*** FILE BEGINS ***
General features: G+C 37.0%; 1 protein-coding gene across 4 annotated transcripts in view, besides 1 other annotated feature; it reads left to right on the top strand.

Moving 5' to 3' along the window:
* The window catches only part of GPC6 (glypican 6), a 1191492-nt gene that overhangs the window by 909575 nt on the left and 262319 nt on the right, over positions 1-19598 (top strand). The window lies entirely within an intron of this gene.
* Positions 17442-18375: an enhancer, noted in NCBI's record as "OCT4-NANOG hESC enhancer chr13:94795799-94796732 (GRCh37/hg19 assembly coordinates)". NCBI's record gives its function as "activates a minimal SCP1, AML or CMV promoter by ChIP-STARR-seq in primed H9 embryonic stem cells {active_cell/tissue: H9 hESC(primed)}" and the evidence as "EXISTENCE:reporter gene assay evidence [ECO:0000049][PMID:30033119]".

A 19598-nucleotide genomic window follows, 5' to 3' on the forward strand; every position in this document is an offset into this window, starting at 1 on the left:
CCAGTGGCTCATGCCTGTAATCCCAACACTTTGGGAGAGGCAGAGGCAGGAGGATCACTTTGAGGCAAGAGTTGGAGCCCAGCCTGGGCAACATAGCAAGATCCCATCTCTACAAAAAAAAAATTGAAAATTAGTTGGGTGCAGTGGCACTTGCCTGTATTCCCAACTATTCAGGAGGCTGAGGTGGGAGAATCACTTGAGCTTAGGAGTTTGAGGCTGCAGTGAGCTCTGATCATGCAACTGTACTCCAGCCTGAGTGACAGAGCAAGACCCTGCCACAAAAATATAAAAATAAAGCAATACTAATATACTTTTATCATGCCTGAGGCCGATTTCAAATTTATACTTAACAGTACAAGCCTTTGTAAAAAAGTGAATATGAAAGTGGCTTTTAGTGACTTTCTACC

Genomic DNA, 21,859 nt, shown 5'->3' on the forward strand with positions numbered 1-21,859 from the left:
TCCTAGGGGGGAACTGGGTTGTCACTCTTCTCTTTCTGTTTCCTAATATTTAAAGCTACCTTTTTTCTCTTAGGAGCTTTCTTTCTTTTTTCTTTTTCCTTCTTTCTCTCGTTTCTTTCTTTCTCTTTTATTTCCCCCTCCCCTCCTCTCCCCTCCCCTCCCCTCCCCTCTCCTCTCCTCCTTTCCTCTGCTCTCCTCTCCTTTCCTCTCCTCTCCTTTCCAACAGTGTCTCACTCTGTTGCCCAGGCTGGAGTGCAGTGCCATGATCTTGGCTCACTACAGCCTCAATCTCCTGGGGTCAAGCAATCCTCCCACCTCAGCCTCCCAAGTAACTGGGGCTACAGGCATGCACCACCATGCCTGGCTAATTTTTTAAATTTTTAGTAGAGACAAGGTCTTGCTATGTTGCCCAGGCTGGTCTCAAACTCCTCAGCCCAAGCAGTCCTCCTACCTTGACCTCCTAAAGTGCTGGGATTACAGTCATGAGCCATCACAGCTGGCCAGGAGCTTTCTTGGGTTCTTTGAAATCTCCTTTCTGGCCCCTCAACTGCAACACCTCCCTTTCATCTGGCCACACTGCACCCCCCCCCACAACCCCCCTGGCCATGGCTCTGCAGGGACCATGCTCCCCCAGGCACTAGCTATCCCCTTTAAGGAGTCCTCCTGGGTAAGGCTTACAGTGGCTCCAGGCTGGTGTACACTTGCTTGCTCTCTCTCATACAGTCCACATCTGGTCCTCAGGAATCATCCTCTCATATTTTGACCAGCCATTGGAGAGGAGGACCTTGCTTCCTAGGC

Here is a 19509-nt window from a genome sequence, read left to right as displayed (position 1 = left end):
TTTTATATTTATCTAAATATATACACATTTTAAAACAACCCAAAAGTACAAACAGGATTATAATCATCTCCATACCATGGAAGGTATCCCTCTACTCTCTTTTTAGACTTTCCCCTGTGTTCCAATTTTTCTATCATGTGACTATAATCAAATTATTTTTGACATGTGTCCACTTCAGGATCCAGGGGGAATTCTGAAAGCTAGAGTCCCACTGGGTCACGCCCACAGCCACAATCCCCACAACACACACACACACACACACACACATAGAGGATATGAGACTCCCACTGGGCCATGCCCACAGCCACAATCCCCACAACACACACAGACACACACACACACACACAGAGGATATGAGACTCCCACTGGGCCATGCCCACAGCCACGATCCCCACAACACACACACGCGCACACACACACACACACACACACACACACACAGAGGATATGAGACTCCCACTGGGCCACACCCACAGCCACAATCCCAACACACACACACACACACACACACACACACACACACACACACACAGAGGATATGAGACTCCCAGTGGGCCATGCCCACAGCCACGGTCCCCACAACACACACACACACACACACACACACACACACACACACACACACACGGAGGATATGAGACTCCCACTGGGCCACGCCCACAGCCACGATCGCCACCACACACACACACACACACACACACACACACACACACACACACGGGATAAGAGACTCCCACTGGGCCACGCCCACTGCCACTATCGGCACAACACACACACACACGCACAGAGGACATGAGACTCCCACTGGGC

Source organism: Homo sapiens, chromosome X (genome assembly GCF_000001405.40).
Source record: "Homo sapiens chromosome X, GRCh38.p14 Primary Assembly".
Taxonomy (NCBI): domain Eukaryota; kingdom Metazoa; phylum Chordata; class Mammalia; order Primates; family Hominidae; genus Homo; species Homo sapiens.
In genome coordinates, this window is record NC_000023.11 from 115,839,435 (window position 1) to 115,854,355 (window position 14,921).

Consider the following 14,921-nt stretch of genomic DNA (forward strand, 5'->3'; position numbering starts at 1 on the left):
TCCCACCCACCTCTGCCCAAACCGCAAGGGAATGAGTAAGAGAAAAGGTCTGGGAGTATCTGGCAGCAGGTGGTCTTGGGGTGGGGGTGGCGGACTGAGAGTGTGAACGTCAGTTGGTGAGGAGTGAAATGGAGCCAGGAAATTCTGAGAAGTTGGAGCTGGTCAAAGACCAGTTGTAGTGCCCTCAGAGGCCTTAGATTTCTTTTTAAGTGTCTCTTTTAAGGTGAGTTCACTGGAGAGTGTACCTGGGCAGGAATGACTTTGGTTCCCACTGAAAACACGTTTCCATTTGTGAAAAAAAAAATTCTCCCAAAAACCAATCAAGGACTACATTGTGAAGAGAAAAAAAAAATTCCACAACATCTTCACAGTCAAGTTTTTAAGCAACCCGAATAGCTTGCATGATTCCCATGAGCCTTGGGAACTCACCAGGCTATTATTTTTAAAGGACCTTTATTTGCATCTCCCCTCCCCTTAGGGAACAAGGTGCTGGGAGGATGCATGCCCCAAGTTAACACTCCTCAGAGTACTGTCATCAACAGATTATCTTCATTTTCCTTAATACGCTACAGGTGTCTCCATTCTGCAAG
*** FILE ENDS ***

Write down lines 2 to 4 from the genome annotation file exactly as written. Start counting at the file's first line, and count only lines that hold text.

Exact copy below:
Moving 5' to 3' along the window:
* The window catches only part of GPC6 (glypican 6), a 1191492-nt gene that overhangs the window by 909575 nt on the left and 262319 nt on the right, over positions 1-19598 (top strand). The window lies entirely within an intron of this gene.
* Positions 17442-18375: an enhancer, noted in NCBI's record as "OCT4-NANOG hESC enhancer chr13:94795799-94796732 (GRCh37/hg19 assembly coordinates)". NCBI's record gives its function as "activates a minimal SCP1, AML or CMV promoter by ChIP-STARR-seq in primed H9 embryonic stem cells {active_cell/tissue: H9 hESC(primed)}" and the evidence as "EXISTENCE:reporter gene assay evidence [ECO:0000049][PMID:30033119]".